Wednesday 24 July 2013

Tequila: busting myths and fighting red tape

Matthias addresses the mob
The New Sheridan Club’s summer party on Saturday had (rather inexplicably, I admit) a Mexican theme. It proved a rich seam, with Frida Kahlo rubbing shoulders with Zorro, plenty of bandidos and Zapatistas, and one guest who came with a bloodied chainsaw and the head of a drug rival in a bucket. Our games included cutting the heart from an Aztec sacrificial victim and shooting a glass off the head of William Burroughs’ wife Joan Vollmer, in a recreation of the ill-fated “William Tell routine” in Mexico City.

A welcome bonus came in the form of Olmeca Altos tequila: Matthias Lataille, the brand ambassador, gave us a brief masterclass at the beginning of the evening, with a tasting of the plata unaged spirit and the reposado, aged in oak for 6–8 months. There was also a menu of tequila cocktails from the 1930s and 1940s which Matthias had prepared.

I like tequila (I like all the boozes, frankly) but I don’t know much about it. This seems to be a common obstacle for Matthias: during our masterclass he was unsurprised by comments from people who said that they had never before tried tequila in a stemmed tasting glass (rather than knocking it back from a shot glass), and never before 2am! The product’s reputation as an exotic but rough-and-ready shortcut to oblivion is clearly a problem if you’re trying to get people to savour its aroma and flavour as a premium sipping spirit.

In fact Matthias tells me that tequila is one of the most heavily regulated spirit categories. It must be made from at least 51% blue agave and can be produced only in the state of Jalisco and limited regions in the states of Guanajuato, Michoacán, Nayarit, and Tamaulipas. There are plenty of premium tequilas made from 100% agave, but in the cheaper ones the rest of the sugars come from sugar cane. (In fact, Matthias tells me, the prices of these two raw ingredients are constantly fluctuating, meaning that at times agave is actually cheaper than sugar cane.)*

Tequila must be between 35 and 55% ABV, but is typically 38–40%.** A blanco or plata must be unaged, or kept for less than two months in stainless steel or neutral oak; a reposado must be barrel-aged between two months and a year; an añejo must be aged between one and three years. In 2006 a new category of extra añejo was introduced, aged for at least three years.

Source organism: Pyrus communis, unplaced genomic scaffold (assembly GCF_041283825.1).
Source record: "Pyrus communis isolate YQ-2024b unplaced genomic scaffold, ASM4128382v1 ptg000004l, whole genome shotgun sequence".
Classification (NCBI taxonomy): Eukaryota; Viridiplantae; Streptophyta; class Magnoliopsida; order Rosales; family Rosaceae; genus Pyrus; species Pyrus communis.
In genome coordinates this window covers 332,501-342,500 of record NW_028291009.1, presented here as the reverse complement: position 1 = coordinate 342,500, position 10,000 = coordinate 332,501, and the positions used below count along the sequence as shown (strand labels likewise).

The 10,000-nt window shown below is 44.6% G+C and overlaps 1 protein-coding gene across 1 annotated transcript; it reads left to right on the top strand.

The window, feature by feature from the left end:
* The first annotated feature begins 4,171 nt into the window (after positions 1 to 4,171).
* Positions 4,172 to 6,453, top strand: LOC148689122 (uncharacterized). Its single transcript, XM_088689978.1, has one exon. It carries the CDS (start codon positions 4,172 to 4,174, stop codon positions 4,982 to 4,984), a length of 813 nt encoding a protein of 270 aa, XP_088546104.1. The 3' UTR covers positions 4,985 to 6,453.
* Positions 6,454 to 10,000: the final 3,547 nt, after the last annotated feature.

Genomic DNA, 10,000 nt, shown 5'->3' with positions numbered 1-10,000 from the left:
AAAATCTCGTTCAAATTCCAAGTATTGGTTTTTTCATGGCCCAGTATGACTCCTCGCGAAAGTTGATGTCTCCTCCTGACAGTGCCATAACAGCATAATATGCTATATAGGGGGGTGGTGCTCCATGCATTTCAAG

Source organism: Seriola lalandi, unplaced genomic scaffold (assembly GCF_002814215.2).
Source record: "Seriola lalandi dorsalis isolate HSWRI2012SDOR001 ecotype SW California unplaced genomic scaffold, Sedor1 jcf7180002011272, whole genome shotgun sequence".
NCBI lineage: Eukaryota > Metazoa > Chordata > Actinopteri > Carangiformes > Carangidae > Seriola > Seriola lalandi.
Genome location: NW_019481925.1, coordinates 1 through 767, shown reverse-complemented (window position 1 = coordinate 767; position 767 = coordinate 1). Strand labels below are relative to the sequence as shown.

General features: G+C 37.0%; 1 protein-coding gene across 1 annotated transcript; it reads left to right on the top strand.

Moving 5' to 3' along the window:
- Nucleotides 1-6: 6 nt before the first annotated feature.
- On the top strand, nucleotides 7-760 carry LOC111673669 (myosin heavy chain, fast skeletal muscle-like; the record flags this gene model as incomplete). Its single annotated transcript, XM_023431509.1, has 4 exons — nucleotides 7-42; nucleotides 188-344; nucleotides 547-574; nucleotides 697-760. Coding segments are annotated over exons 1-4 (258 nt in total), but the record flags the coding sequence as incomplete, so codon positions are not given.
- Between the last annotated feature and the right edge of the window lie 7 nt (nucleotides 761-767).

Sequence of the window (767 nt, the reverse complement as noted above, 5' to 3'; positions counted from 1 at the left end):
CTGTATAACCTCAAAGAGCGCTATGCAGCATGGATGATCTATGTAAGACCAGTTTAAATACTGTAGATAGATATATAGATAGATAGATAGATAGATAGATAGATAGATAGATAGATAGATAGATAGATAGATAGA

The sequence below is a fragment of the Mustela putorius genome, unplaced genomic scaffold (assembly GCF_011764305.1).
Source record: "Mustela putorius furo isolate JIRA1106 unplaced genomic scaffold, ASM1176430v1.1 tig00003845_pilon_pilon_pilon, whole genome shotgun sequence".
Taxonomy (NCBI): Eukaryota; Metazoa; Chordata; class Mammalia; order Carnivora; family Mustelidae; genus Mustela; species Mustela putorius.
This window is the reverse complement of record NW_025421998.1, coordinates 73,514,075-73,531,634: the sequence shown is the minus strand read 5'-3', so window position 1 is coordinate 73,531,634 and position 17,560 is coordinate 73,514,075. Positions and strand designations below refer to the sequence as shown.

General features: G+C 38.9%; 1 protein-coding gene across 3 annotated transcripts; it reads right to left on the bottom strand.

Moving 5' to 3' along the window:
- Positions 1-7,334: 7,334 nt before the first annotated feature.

Olmeca Altos is a premium expression from the existing Olmeca brand, the fourth biggest in the world and the largest in Europe. It was developed as a collaboration between master distiller Jesus Hernandez and UK bartenders Henry Besant and Dre Masso. Regular Olmeca has a lot of Aztec styling about the bottles, and it looks as if the Altos versions originally did as well, but they are in the process of switching to a simpler, cleaner design, with “Olmeca Altos 100% agave” stamped into the glass (with the word ALTOS dominating, to help distinguish it from regular Olmeca) and a certificate of authenticity as the only front label. The glass also has a knobbly texture to it; I’m not sure if this meant to suggest rough-hewn stone or just rustic glass, but I gather the whole redesign was aimed at emphasising the “craft” qualities of the product. (The dedicated Olmeca Altos website features the slogan “The Colours of Tequila”, along with a lot of super-saturated imagery of red soil and blue-green fronds; perhaps this is just meant to pick up on traditional colourful Mexican folk art, but it does rather suggest that you can expect some psychedelic experiences drinking this stuff!)***